I like collaborating with people. That’s why I co-write songs and that’s why I bring in people to co-produce as it brings a fresh ear to the music I’m trying to create. I think it makes me a better musician and makes for a better album so long as it’s somebody who’s abilities I respect. I really enjoy the creative process working with other people.

You’re singing more on this record than you have done in the past. Is that down partly to working with Stephen Stills in The Rides, the band you have together?

Definitely. I started singing back in 2004 to varying degrees. It was really easy for me to let Noah do all the singing as he is such a great singer and that would leave me free to play guitar all night which is what I love to do. Stephen really pushed me and was adamant that we shared the vocals together. When we went out on tour, I was forced to have to sing at the show every night. That in return made me more comfortable in my ability to do it and that has spilled over into my own band which has been great. He was so encouraging and told me that he had a good track record in getting guitar players to sing as he’d done that with Eric Clapton too.

How has Noah adapted to this?

He’s been fine. It gives him a bit of a break. His voice is competing with amplified instruments that are much louder than a voice so it can be tiring at times so this gives him the opportunity for a rest and to pick up a guitar and play. I think that’s fun for him as well.

You covered Joe Walsh’s Turn To Stone on the record. Why did you choose that song in particular?

The main reason was that I felt we could do a good version of it. I originally chose that song as we were at an event in Seattle where they were honouring Joe with a lifetime achievement award and they invited a bunch of artists to come and pay tribute and we did two or three songs and this was one of the ones we chose. I kind of like digging deep rather going for the obvious songs and I hope that would inspire my fans to do the same thing. They may know who Joe Walsh is but maybe they’ve not heard this one before and then they dig around to find some more Joe Walsh songs. It sounded great so I thought we should record it in the studio. I actually toured with the Eagles on the Hell Freezes Over Tour and played at Wembley Stadium opening the show for those guys. That was amazing and was my first introduction to touring in Europe.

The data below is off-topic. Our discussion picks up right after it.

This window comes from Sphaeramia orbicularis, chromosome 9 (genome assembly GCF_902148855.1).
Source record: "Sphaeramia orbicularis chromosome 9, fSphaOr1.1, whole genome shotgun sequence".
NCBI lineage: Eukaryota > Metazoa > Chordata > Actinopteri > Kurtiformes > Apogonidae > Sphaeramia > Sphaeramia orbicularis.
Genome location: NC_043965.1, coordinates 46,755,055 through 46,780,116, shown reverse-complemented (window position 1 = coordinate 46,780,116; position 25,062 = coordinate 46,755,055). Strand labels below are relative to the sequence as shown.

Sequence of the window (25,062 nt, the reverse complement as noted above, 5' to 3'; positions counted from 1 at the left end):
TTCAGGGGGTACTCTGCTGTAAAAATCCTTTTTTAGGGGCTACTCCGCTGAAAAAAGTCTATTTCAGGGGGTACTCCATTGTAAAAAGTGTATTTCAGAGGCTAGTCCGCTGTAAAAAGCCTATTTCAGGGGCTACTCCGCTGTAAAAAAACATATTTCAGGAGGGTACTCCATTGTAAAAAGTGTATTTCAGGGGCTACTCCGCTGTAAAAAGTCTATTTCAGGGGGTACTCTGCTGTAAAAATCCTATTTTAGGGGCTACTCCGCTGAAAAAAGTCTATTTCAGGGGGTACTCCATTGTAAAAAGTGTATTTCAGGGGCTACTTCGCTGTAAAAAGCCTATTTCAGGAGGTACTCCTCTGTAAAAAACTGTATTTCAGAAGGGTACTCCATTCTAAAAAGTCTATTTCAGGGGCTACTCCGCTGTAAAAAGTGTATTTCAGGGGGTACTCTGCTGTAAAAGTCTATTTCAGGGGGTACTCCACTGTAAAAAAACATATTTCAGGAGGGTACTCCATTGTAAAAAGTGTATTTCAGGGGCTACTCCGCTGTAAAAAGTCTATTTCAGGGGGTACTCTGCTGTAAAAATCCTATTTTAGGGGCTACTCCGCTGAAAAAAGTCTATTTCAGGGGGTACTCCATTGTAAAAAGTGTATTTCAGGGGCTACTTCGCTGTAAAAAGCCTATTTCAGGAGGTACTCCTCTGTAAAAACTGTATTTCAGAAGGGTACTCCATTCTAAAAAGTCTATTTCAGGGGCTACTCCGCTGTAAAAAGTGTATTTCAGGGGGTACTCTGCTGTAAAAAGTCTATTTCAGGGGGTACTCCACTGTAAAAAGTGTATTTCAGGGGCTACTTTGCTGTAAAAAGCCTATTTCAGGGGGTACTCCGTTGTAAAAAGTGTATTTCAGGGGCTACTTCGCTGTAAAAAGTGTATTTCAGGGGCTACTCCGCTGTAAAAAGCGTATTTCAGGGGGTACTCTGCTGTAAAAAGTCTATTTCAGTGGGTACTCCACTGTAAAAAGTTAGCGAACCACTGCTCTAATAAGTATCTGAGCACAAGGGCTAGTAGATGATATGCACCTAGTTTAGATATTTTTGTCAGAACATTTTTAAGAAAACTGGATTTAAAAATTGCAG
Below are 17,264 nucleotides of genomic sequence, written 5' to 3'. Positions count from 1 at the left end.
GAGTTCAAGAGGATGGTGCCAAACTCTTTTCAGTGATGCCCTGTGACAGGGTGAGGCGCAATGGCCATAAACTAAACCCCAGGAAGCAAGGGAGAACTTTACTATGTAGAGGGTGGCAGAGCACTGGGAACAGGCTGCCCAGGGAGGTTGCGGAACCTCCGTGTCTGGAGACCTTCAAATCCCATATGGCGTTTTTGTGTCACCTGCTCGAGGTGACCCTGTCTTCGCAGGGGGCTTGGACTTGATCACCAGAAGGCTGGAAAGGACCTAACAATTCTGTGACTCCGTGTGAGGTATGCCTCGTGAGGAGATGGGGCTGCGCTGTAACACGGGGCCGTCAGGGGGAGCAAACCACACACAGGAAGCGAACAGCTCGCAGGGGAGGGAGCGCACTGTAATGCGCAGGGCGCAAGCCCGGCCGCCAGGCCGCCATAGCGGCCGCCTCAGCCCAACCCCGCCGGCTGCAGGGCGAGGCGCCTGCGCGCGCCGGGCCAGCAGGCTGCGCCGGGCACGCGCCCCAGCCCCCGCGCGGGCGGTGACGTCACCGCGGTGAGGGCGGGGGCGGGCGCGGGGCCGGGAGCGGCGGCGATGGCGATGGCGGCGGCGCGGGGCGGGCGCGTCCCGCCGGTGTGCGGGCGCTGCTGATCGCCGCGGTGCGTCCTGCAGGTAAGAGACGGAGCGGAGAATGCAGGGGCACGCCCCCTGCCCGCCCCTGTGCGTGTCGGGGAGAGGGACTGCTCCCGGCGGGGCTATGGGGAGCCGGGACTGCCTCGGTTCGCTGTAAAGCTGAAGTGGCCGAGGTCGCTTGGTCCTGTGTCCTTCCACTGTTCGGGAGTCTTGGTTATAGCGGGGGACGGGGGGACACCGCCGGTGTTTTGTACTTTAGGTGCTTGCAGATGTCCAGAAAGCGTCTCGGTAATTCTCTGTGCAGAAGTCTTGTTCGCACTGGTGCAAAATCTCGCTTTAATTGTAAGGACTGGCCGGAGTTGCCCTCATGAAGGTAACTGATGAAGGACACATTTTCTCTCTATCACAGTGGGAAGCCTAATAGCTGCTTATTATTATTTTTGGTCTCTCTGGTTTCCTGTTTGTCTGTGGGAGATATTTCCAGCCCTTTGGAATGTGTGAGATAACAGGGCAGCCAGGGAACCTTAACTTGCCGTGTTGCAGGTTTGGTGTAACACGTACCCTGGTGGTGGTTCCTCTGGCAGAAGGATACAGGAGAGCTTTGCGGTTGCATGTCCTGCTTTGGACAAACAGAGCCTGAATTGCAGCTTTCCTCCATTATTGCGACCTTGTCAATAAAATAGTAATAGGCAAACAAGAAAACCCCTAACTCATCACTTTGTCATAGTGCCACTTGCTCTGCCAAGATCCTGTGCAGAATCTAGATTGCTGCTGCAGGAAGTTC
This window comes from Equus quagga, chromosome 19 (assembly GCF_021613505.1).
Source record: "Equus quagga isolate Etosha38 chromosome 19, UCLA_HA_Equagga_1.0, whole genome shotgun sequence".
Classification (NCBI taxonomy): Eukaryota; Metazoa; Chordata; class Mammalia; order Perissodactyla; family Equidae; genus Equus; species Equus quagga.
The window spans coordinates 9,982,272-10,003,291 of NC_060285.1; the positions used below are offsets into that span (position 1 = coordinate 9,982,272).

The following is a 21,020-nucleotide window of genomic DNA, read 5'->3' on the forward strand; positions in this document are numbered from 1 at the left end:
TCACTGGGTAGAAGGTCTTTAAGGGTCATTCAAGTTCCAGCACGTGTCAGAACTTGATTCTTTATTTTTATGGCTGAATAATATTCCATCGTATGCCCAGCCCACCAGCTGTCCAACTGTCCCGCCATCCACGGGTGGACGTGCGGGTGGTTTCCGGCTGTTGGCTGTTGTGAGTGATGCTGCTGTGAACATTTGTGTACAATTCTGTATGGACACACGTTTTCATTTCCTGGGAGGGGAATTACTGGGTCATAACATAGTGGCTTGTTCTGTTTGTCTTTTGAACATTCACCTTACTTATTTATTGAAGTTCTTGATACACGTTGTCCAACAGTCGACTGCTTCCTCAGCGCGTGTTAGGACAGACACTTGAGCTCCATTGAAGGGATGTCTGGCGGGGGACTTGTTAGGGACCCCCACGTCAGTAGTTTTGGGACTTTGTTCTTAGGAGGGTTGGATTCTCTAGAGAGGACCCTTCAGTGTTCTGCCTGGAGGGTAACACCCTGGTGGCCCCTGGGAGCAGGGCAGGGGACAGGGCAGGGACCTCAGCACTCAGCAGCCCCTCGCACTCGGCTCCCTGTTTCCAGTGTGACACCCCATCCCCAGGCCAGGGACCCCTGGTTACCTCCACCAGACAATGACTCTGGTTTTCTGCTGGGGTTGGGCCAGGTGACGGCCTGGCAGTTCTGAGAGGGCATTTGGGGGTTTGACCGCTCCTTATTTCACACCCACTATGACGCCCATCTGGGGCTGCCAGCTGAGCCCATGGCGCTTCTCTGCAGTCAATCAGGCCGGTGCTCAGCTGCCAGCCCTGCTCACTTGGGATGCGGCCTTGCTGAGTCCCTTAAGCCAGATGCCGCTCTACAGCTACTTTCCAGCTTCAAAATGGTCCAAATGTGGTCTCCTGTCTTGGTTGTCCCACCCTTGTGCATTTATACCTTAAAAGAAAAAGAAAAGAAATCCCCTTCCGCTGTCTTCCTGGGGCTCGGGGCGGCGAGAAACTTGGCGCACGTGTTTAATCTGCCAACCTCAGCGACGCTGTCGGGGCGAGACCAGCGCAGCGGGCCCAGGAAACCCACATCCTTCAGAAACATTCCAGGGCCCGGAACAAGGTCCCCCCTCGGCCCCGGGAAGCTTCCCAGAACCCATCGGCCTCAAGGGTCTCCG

What about Buffalo Springfield’s Mr Soul? Did that come about as a result of your connection with Stephen Stills?

I’d played that with Stephen and Neil Young at a benefit concert in Los Angeles. That was a real thrill to play that song with those two guys. Recording that is my way of paying tribute to that experience. It’s funny as some people have been put off as the guitar lick in that song closely resembles the Rolling Stones. I think some people thought that I was copying the Stones but I said that this is not my song, go and listen to the original and they can talk to Neil Young about that.

What are you up to for the rest of the year and does that include a new album with The Rides?

Me and Barry Goldberg have begun writing songs for the next album by The Rides, it’s just a matter for us to get together to finish writing and recording the next record. Everybody wants to do it. It’s just finding the time in our busy schedules. I am actually coming back over to the UK in November for some more dates and I’m already starting to book a European tour for next year and have started writing for the next record too. I’ve also started on the follow up to my documentary Blues From The Back Road, that I put out back in 2007 so that’s on the radar too.

Kenny Wayne Shepherd’s UK tour starts on 17th July in Newcastle. See for more information


  • Mick Burgess

    Mick is a reviewer and photographer here at Metal Express Radio, based in the North-East of England. He first fell in love with music after hearing Jeff Wayne's spectacular The War of the Worlds in the cold winter of 1978. Then in the summer of '79 he discovered a copy of Kiss Alive II amongst his sister’s record collection, which literally blew him away! He then quickly found Van Halen I and Rainbow's Down To Earth, and he was well on the way to being rescued from Top 40 radio hell!   Over the ensuing years, he's enjoyed the Classic Rock music of Rush, Blue Oyster Cult, and Deep Purple; the AOR of Journey and Foreigner; the Pomp of Styx and Kansas; the Progressive Metal of Dream Theater, Queensrÿche, and Symphony X; the Goth Metal of Nightwish, Within Temptation, and Epica, and a whole host of other great bands that are too numerous to mention. When he's not listening to music, he watches Sunderland lose more football (soccer) matches than they win, and occasionally, if he has to, he goes to work as a property lawyer.